stimulus input is processed in detail. In contrast, saccades denote rapid voluntary movements between fixations, which shift the fovea from one particular point of interest to another. During this time, parallel cognitive processes use parafoveal and peripheral retinal information to establish the location of the next fixation [5] . Moreover, external features of the stimulus, in conjunction with the operation of inner schematic beliefs, also influence and shape the overall scanpath pattern [6] . Fixation attention is thus dictated by a combination of broader top-down cognitive factors, such as expectations, goals, and memory, to name a few, as well as specific bottom-up processes, involving visual sensory input. However, as coarse discrimination occurs rapidly, whereas the perception of finer details are governed by later-stage processes of sele ctive attention, the visual scanpath is largely held as a marker of controlled attention and reappraisal, rather than an automatic uptake of sensory information [7] . In other words, visual scanning may be characterized more as a top-down process regulated by higher order cognition.

1.2. What is video-oculography?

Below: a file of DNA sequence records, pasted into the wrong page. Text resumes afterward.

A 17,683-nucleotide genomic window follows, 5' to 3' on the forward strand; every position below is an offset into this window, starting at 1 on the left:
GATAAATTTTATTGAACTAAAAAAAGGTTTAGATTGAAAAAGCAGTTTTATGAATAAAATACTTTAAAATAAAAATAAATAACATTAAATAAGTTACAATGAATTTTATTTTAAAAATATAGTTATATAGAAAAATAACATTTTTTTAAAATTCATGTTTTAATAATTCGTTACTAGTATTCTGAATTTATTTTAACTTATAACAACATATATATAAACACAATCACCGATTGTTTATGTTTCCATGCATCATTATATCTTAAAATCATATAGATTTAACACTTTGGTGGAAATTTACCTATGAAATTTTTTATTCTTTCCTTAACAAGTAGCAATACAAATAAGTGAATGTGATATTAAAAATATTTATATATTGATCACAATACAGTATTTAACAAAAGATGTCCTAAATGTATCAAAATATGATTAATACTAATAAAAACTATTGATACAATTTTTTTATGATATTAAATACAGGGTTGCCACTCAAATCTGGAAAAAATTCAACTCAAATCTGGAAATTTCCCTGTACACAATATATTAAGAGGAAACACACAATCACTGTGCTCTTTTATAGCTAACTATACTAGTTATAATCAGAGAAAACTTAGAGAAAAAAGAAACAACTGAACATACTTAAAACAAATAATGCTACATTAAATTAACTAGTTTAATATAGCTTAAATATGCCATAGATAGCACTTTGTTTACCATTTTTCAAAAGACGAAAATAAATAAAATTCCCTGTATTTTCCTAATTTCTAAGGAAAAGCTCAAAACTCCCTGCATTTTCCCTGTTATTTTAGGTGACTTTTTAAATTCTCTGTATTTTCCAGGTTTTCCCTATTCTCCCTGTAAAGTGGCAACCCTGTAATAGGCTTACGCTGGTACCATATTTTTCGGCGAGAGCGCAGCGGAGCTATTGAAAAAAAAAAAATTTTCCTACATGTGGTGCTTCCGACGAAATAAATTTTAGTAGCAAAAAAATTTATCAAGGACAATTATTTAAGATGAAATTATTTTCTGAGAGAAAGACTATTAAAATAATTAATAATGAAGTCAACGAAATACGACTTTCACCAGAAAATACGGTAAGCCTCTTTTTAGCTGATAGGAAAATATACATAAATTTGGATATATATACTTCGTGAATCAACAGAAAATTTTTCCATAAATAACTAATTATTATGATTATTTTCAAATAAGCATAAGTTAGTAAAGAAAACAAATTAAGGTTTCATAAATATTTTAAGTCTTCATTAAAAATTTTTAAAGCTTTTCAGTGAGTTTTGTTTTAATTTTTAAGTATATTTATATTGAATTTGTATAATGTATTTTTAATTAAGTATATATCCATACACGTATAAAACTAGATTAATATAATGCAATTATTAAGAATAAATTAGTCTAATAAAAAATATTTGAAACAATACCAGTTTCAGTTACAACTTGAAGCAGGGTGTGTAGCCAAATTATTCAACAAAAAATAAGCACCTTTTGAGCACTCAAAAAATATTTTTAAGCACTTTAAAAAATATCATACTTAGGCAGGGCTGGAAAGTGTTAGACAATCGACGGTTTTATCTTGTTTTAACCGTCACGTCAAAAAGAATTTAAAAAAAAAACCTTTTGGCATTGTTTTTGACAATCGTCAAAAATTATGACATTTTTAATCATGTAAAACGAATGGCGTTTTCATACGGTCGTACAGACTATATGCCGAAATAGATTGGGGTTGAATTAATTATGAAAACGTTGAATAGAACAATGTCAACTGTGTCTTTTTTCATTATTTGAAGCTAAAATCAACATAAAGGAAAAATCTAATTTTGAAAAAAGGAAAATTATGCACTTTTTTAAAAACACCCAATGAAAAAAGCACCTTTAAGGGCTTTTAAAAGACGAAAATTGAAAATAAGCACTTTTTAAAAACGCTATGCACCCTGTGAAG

Historically, insights into visual scanning arose from direct observation. With the advent of modern eye-tracking procedures, eye movements can be accurately recorded in a number of ways. The most popular approach is video- oculography, involving monocular monitoring of the gaze direction via infrared light reflecting off the dominant cornea and pupil [1] . Reflections from these 2 points permit determination of the spatial position of the eye gaze, which is recorded by miniature video cameras in terms of an x - y coordinate system. The development of novel techniques for direct detection of the fovea with improved accuracy is also underway [8] . The main advantages of video-oculography are its noninvasiveness, robustness, compatibility with a range of participants, and comprehensive data yield. Recent technological advances have further enhanced data sampling rates and gaze resolution, thereby addressing past key criticisms of this method. Two classes of scanpath characteristics are typically sampled, namely, spatial and temporal parameters. At this point, a list of common scanpath parameters is provided to orientate the reader to a discussion of significant eye-tracking studies presented in the following sections. Accordingly, scanpath length refers to the summed distances traveled by the eye during scanning and is typically measured in degrees of visual angle. It has also variously been labeled eye scanning length or saccade amplitude. The number of fixations may intuitively be defined as the frequency of stationary gaze points acquired during scanning, whereas fixation durations represent the time period of these fixations, usually denoted in milli- seconds. The product of the number of fixations and related durations thus yields total dwell time. Of late, researchers in the field have also derived a series of spatial-temporal indices, for instance, denoting the ratio of fixations to salient